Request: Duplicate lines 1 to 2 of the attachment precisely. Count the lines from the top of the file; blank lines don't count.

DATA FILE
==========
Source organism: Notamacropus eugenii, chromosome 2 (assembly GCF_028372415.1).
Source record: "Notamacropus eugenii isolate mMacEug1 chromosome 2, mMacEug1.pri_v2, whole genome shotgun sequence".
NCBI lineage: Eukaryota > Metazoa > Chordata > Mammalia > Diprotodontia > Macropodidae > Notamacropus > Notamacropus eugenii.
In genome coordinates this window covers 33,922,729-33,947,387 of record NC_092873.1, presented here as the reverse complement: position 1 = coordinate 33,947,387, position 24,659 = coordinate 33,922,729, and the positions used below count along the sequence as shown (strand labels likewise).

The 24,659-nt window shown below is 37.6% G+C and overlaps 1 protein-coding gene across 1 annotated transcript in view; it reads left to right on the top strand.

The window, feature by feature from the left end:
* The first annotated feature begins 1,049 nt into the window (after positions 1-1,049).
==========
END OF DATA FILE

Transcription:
Source organism: Notamacropus eugenii, chromosome 2 (assembly GCF_028372415.1).
Source record: "Notamacropus eugenii isolate mMacEug1 chromosome 2, mMacEug1.pri_v2, whole genome shotgun sequence".